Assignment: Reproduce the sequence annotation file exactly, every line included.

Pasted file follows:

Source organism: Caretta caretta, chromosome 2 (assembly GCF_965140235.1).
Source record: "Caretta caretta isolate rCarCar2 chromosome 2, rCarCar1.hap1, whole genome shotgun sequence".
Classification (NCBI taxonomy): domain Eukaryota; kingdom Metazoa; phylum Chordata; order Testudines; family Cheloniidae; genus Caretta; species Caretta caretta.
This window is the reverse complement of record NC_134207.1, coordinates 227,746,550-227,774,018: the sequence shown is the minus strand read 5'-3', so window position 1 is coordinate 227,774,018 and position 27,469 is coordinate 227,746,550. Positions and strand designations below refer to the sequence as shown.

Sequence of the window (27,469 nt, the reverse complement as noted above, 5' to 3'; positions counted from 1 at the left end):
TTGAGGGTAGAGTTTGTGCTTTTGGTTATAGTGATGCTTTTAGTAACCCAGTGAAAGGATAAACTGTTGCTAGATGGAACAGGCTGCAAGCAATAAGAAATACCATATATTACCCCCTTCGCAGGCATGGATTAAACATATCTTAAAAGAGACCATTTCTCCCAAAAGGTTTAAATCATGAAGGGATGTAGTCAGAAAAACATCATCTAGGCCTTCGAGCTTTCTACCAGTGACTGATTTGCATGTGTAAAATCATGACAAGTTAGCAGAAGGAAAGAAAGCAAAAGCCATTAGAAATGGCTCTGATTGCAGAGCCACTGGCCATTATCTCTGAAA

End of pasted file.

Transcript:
Source organism: Caretta caretta, chromosome 2 (assembly GCF_965140235.1).
Source record: "Caretta caretta isolate rCarCar2 chromosome 2, rCarCar1.hap1, whole genome shotgun sequence".
Classification (NCBI taxonomy): domain Eukaryota; kingdom Metazoa; phylum Chordata; order Testudines; family Cheloniidae; genus Caretta; species Caretta caretta.
This window is the reverse complement of record NC_134207.1, coordinates 227,746,550-227,774,018: the sequence shown is the minus strand read 5'-3', so window position 1 is coordinate 227,774,018 and position 27,469 is coordinate 227,746,550. Positions and strand designations below refer to the sequence as shown.

Sequence of the window (27,469 nt, the reverse complement as noted above, 5' to 3'; positions counted from 1 at the left end):
TTGAGGGTAGAGTTTGTGCTTTTGGTTATAGTGATGCTTTTAGTAACCCAGTGAAAGGATAAACTGTTGCTAGATGGAACAGGCTGCAAGCAATAAGAAATACCATATATTACCCCCTTCGCAGGCATGGATTAAACATATCTTAAAAGAGACCATTTCTCCCAAAAGGTTTAAATCATGAAGGGATGTAGTCAGAAAAACATCATCTAGGCCTTCGAGCTTTCTACCAGTGACTGATTTGCATGTGTAAAATCATGACAAGTTAGCAGAAGGAAAGAAAGCAAAAGCCATTAGAAATGGCTCTGATTGCAGAGCCACTGGCCATTATCTCTGAAA